“Yoda Figurine,” by Kate Haskell, licensed under CC BY 2.0
By Heidi Meyer, DCI Fellow
Times have changed since Yoda said, “Only a Sith deals in absolutes.” Nowadays it seems most people speak in absolutes. Walking around campus, which is supposed to be an incubator of thought-provoking and open-minded discussions, I frequently hear statements such as “Ew, they’re a Republican,” or “I don’t want to talk to a crazy liberal,” or “I hate talking about politics.”
None of these mindsets are productive. Making assumptions about someone’s beliefs or characters based on a broad label, or completely shunning a topic due to its potential to stir up emotions and controversy makes us as individuals and as a society more polarized and less suited to deal with the increasing number of serious problems we face.
We, therefore, need to change the negative connotations around confrontation. Instead of fearing that if two people disagree on a topic, chaos will ensue, we need to practice leaning into disagreements and intentionally practicing having discussions and deliberations on sensitive topics. Confrontation is something that does not have to divide individuals, but instead can be a productive tool to help people come together.
I’ve always had an affinity for confrontation, stemming from my experiences with debate in high school, which showed me how productive confrontation can be in helping individuals grow and communicate effectively and respectfully. Here are a few of the most important lessons I learned.
1) Seek first to understand before seeking to be understood.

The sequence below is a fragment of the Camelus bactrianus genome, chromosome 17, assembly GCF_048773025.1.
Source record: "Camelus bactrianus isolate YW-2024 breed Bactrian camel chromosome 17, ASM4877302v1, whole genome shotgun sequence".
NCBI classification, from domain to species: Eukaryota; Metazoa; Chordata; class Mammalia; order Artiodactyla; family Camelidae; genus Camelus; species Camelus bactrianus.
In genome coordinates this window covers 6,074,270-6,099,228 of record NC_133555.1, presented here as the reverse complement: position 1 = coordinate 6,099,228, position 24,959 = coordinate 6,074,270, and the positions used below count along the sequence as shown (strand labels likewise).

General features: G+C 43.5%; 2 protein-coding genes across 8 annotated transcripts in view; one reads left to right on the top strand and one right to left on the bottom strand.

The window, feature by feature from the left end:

In the type of debate I did, participants would not know what side they would be arguing for until a coin flip at the start of each round. This meant that participants had to prepare arguments for both sides, which provided an important framework that there was no side with no good arguments defending it. Both sides had logical reasons for their stance, and it was up to each side to best articulate those reasons and weigh them against the other. This format forced participants to be open-minded enough to put themselves in the shoes of each side and try to understand the reasons behind those stances.
2) Each side must actively listen to the other in order to respond effectively.
To be successful in debate, one couldn’t ignore the other side, walk away, or make rude faces or comments. This is also true when trying to make important progress in life. Shutting out the other side without listening or trying to understand where they are coming from is not productive. When people feel attacked, it makes them defensive and less likely to compromise, halting progress.
3) Asking questions is an effective way to make a point
In debate, there were specific sections of each round designated for asking questions. Through this structure, I learned that questions are useful in pointing out flaws in the logic of an argument without making the other side defensive. Questions can disarm people and force them to evaluate the reasoning behind their stances, making them more open to changing their minds if they cannot come up with an effective answer to the question.
4) Be respectful
To make a question or any other type of point more effective, a respectful and inquisitive, rather than aggressive, tone is essential. A big part of debate was about presentation and those who were rude or aggressive tended to distract from their arguments, while those who were respectful and more diplomatic tended to deliver their arguments in a more convincing manner.
All of these lessons apply far beyond the context of debate and are important for productive deliberations. As Walter Sinnott-Armstrong said, “We cannot address a problem if we cannot talk about it,” and I think these lessons are a great place to start the conversation.